Plaintiff sued Defendant for excessive force under 42 U.S.C. § 1983 after Defendant shot Plaintiff. Defendant moved for summary judgment, arguing qualified immunity barred the lawsuit.
When considering a motion for summary judgment, a court must view the evidence in the light most favorable to the nonmoving party.
Robert Tolan (Plaintiff) was shot by Sergeant Jeffrey Cotton (Defendant) on his parents front lawn after Defendant mistook Plaintiff’s car for a stolen car. During the incident, Plaintiff complied with Defendant’s instructions, lying face down on the ground, while his parents tried to explain that they owned the car. The parties dispute whether or not Defendant pushed Plaintiff’s mother and whether or not Plaintiff rose to his knees or his feet in response. Defendant responded by shooting Plaintiff. Plaintiff and his parents sued Defendant under 42 U.S.C. § 1983, arguing he had used excessive force in violation of the Fourth Amendment. Defendant moved for summary judgment, arguing that he was protected by qualified immunity.
Did the lower courts properly grant summary judgment in favor of the Defendant, considering the evidence in the light most favorable to the Plaintiff?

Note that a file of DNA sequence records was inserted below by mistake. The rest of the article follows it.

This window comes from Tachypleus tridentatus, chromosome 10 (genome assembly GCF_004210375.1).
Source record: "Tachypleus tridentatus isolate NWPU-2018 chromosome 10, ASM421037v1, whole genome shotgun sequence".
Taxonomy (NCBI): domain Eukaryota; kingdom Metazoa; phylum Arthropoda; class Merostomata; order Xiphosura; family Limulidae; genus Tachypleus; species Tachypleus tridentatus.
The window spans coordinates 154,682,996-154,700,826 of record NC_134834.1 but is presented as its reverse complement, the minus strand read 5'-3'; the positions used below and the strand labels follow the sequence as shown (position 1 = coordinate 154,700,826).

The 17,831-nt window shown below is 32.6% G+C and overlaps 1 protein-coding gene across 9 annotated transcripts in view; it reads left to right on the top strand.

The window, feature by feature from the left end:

No, the lower courts did not consider the evidence in the light most favorable to the Plaintiff. The grant for summary judgment is vacated and the case remanded.
The Court determined that summary judgment was improper because neither of the lower courts considered the evidence in the light most favorable to the Plaintiff. The courts did not credit Plaintiff’s evidence regarding the lighting on the front lawn, Plaintiff’s mother’s demeanor, whether Plaintiff shouted an overt threat, and Plaintiff’s positioning during the shooting. The Court remanded the case with instructions to consider all evidence in favor of the Plaintiff, before determining whether Defendant violated a clearly established law under the doctrine of qualified immunity.